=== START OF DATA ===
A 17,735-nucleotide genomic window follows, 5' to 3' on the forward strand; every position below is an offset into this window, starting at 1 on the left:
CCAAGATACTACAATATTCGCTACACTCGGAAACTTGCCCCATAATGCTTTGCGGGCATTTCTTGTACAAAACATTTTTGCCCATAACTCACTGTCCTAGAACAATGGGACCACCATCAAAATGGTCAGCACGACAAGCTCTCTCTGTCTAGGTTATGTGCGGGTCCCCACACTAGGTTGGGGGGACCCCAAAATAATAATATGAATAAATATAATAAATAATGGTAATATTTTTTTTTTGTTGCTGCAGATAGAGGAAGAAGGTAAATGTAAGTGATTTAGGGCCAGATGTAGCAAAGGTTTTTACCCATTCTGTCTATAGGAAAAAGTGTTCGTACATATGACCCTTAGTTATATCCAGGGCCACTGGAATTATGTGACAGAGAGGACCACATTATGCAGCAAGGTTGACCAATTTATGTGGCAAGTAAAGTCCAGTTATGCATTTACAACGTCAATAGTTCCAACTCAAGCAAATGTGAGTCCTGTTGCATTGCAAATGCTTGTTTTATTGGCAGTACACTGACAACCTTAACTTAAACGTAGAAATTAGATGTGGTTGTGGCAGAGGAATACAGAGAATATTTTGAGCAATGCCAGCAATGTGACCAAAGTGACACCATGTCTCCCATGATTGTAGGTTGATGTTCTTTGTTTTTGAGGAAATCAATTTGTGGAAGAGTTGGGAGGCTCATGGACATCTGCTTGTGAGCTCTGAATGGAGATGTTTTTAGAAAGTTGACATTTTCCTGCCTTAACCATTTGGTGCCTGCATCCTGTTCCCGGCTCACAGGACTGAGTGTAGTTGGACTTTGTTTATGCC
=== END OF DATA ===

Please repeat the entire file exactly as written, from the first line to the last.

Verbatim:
A 17,735-nucleotide genomic window follows, 5' to 3' on the forward strand; every position below is an offset into this window, starting at 1 on the left:
CCAAGATACTACAATATTCGCTACACTCGGAAACTTGCCCCATAATGCTTTGCGGGCATTTCTTGTACAAAACATTTTTGCCCATAACTCACTGTCCTAGAACAATGGGACCACCATCAAAATGGTCAGCACGACAAGCTCTCTCTGTCTAGGTTATGTGCGGGTCCCCACACTAGGTTGGGGGGACCCCAAAATAATAATATGAATAAATATAATAAATAATGGTAATATTTTTTTTTTGTTGCTGCAGATAGAGGAAGAAGGTAAATGTAAGTGATTTAGGGCCAGATGTAGCAAAGGTTTTTACCCATTCTGTCTATAGGAAAAAGTGTTCGTACATATGACCCTTAGTTATATCCAGGGCCACTGGAATTATGTGACAGAGAGGACCACATTATGCAGCAAGGTTGACCAATTTATGTGGCAAGTAAAGTCCAGTTATGCATTTACAACGTCAATAGTTCCAACTCAAGCAAATGTGAGTCCTGTTGCATTGCAAATGCTTGTTTTATTGGCAGTACACTGACAACCTTAACTTAAACGTAGAAATTAGATGTGGTTGTGGCAGAGGAATACAGAGAATATTTTGAGCAATGCCAGCAATGTGACCAAAGTGACACCATGTCTCCCATGATTGTAGGTTGATGTTCTTTGTTTTTGAGGAAATCAATTTGTGGAAGAGTTGGGAGGCTCATGGACATCTGCTTGTGAGCTCTGAATGGAGATGTTTTTAGAAAGTTGACATTTTCCTGCCTTAACCATTTGGTGCCTGCATCCTGTTCCCGGCTCACAGGACTGAGTGTAGTTGGACTTTGTTTATGCC